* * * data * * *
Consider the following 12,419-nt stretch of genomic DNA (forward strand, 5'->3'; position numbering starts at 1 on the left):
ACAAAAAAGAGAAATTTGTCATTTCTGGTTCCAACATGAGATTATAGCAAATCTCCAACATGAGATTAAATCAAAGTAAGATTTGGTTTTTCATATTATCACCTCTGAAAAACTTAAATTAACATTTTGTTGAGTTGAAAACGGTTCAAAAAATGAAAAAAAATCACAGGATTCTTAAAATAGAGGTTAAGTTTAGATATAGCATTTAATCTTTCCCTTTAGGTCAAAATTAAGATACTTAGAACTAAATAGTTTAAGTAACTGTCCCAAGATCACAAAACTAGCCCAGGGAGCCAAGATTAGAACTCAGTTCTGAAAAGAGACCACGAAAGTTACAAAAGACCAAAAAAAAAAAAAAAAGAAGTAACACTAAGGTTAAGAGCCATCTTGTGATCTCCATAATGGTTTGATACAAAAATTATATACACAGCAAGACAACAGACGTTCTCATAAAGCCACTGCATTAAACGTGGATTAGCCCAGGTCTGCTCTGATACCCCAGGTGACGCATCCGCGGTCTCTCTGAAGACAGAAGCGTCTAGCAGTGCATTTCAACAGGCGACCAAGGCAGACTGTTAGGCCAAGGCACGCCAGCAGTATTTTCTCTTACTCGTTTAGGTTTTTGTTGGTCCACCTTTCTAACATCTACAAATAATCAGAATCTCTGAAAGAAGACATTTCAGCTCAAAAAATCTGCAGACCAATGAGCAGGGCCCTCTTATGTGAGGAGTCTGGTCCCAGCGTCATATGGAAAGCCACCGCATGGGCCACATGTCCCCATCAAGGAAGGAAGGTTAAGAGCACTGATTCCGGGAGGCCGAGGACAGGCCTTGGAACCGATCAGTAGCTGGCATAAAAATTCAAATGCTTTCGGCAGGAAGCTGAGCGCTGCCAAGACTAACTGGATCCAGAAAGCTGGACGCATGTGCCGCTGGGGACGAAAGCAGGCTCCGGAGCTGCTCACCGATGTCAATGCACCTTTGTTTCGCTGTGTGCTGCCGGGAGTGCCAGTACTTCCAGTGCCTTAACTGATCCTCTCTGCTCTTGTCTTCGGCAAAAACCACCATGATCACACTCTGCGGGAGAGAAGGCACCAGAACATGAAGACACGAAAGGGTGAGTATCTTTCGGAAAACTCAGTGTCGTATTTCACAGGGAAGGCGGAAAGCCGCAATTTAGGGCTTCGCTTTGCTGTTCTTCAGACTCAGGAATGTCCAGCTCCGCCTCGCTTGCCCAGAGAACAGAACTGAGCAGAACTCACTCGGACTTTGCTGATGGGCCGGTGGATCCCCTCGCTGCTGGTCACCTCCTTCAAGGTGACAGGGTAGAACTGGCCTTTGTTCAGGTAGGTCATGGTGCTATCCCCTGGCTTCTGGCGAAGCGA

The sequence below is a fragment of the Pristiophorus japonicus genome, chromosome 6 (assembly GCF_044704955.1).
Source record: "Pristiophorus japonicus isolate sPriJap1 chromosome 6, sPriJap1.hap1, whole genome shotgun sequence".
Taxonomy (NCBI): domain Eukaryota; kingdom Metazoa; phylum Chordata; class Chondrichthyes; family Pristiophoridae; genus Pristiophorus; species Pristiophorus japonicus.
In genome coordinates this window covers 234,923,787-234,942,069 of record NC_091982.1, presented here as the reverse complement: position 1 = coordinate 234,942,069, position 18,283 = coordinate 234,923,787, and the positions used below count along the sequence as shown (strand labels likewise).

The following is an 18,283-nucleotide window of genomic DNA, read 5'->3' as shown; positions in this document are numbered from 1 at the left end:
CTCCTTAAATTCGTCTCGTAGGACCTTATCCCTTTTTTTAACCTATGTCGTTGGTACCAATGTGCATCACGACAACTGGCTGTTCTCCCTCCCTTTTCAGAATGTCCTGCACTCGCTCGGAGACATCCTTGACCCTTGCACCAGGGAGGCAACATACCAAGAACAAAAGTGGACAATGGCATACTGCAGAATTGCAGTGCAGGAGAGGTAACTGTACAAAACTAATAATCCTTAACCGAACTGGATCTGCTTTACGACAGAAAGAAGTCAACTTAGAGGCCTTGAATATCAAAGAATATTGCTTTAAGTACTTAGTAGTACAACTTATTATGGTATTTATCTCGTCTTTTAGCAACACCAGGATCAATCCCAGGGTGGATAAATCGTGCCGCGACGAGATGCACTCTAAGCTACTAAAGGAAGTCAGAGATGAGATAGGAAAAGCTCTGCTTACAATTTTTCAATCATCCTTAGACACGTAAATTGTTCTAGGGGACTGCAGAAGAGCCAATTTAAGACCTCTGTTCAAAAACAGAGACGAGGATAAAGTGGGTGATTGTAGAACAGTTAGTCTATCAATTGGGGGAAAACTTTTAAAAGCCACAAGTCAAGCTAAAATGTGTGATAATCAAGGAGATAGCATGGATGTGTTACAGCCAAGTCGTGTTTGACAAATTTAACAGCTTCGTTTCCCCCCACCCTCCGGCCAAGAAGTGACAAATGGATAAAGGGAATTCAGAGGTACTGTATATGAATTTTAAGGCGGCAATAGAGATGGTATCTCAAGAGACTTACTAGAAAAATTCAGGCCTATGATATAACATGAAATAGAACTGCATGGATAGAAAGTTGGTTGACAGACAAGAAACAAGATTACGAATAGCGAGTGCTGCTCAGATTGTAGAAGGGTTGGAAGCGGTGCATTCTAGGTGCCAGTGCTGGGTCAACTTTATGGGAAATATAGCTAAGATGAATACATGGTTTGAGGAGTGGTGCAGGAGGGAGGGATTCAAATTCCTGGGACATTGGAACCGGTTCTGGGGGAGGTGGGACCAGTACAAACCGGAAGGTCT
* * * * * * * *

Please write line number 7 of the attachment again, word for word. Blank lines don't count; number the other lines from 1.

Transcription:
The following is an 18,283-nucleotide window of genomic DNA, read 5'->3' as shown; positions in this document are numbered from 1 at the left end: